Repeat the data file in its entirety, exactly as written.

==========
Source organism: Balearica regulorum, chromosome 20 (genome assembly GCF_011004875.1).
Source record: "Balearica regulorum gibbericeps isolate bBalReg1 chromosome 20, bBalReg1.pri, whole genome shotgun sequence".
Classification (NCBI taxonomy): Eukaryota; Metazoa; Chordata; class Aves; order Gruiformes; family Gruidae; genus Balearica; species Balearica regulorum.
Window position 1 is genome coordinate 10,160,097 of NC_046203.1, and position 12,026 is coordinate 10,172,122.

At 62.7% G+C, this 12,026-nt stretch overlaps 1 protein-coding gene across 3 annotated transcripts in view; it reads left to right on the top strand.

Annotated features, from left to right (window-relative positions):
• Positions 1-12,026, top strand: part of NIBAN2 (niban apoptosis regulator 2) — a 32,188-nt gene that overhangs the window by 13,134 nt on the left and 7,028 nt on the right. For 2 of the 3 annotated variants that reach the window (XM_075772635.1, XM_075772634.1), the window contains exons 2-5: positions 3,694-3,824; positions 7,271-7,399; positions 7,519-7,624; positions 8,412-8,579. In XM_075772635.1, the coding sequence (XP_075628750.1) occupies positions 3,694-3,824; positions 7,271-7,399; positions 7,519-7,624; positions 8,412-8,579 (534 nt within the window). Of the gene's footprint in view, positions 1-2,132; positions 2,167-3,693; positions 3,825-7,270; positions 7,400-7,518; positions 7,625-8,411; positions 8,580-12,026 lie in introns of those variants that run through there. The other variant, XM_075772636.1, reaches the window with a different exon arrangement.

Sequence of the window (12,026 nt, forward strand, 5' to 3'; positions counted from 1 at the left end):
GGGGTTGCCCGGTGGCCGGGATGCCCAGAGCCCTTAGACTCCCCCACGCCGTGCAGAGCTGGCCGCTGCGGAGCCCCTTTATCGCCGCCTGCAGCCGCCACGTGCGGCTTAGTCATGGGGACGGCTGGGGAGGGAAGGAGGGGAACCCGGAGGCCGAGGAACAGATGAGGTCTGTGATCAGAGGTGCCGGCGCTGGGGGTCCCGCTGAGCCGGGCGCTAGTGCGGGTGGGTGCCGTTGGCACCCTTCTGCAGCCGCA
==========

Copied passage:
Source organism: Balearica regulorum, chromosome 20 (genome assembly GCF_011004875.1).
Source record: "Balearica regulorum gibbericeps isolate bBalReg1 chromosome 20, bBalReg1.pri, whole genome shotgun sequence".
Classification (NCBI taxonomy): Eukaryota; Metazoa; Chordata; class Aves; order Gruiformes; family Gruidae; genus Balearica; species Balearica regulorum.
Window position 1 is genome coordinate 10,160,097 of NC_046203.1, and position 12,026 is coordinate 10,172,122.

At 62.7% G+C, this 12,026-nt stretch overlaps 1 protein-coding gene across 3 annotated transcripts in view; it reads left to right on the top strand.

Annotated features, from left to right (window-relative positions):
• Positions 1-12,026, top strand: part of NIBAN2 (niban apoptosis regulator 2) — a 32,188-nt gene that overhangs the window by 13,134 nt on the left and 7,028 nt on the right. For 2 of the 3 annotated variants that reach the window (XM_075772635.1, XM_075772634.1), the window contains exons 2-5: positions 3,694-3,824; positions 7,271-7,399; positions 7,519-7,624; positions 8,412-8,579. In XM_075772635.1, the coding sequence (XP_075628750.1) occupies positions 3,694-3,824; positions 7,271-7,399; positions 7,519-7,624; positions 8,412-8,579 (534 nt within the window). Of the gene's footprint in view, positions 1-2,132; positions 2,167-3,693; positions 3,825-7,270; positions 7,400-7,518; positions 7,625-8,411; positions 8,580-12,026 lie in introns of those variants that run through there. The other variant, XM_075772636.1, reaches the window with a different exon arrangement.

Sequence of the window (12,026 nt, forward strand, 5' to 3'; positions counted from 1 at the left end):
GGGGTTGCCCGGTGGCCGGGATGCCCAGAGCCCTTAGACTCCCCCACGCCGTGCAGAGCTGGCCGCTGCGGAGCCCCTTTATCGCCGCCTGCAGCCGCCACGTGCGGCTTAGTCATGGGGACGGCTGGGGAGGGAAGGAGGGGAACCCGGAGGCCGAGGAACAGATGAGGTCTGTGATCAGAGGTGCCGGCGCTGGGGGTCCCGCTGAGCCGGGCGCTAGTGCGGGTGGGTGCCGTTGGCACCCTTCTGCAGCCGCA